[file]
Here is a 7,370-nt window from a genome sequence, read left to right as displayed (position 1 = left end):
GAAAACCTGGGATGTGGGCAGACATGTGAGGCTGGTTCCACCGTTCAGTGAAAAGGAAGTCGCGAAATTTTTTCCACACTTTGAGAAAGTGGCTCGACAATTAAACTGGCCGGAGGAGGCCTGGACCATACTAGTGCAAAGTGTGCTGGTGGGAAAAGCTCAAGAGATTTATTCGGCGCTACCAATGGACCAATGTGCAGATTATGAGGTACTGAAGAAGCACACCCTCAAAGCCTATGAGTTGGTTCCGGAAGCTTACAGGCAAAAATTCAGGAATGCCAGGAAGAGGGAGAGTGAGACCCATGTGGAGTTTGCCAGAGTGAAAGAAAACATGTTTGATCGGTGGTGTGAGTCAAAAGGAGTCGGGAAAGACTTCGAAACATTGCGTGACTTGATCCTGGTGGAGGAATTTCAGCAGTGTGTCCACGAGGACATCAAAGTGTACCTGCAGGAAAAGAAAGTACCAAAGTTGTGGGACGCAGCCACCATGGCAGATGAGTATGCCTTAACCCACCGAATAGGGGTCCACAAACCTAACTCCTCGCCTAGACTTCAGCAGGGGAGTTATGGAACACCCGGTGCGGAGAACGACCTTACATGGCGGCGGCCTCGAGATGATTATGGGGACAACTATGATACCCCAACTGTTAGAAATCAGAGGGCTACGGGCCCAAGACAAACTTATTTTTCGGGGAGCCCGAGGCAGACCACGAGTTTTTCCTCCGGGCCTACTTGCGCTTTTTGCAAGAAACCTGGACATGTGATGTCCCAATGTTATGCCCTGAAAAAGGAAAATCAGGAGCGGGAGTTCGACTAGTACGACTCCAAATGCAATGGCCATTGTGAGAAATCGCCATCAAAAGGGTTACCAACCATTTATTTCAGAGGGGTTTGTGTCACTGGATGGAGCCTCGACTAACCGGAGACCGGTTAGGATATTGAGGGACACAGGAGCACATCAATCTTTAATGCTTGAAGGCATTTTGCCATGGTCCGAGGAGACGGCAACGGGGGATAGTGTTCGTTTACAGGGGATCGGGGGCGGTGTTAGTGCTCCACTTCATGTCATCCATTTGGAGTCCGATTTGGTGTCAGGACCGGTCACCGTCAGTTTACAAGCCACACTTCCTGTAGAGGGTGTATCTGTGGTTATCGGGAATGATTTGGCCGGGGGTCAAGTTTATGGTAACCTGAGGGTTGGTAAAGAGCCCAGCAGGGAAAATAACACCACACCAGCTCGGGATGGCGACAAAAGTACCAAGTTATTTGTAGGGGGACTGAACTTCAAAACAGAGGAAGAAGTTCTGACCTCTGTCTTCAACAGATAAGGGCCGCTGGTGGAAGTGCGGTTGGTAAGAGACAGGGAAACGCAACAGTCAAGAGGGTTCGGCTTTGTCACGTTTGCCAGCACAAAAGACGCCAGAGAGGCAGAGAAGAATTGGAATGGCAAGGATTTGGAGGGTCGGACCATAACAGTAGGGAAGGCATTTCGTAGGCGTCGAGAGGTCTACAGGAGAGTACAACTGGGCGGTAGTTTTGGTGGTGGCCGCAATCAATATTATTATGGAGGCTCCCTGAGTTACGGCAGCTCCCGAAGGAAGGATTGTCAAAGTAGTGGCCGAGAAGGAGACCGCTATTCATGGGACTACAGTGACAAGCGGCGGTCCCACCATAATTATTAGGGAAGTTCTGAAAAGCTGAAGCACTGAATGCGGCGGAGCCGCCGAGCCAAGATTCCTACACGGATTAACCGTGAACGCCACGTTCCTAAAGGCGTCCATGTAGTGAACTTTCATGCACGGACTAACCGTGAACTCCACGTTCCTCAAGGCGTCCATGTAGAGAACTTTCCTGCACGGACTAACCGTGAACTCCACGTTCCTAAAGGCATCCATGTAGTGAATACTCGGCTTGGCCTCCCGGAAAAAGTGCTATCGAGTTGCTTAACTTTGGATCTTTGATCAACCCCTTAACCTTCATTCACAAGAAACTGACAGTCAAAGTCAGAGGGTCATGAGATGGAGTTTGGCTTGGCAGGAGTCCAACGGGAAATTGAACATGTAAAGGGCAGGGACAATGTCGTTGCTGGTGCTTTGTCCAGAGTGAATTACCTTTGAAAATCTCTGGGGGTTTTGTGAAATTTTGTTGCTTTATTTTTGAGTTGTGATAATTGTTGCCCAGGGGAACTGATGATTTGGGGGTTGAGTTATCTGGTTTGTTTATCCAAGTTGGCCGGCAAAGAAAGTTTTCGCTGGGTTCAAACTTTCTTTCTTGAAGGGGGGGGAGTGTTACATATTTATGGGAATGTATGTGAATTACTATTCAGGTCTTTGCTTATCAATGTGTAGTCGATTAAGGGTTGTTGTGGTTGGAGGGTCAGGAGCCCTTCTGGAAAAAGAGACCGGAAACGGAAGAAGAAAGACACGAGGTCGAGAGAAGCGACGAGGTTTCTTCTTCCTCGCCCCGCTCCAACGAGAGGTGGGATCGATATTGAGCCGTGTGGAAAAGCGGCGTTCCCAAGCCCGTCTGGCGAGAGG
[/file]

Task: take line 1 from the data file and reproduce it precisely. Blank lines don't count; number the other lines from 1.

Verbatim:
Here is a 7,370-nt window from a genome sequence, read left to right as displayed (position 1 = left end):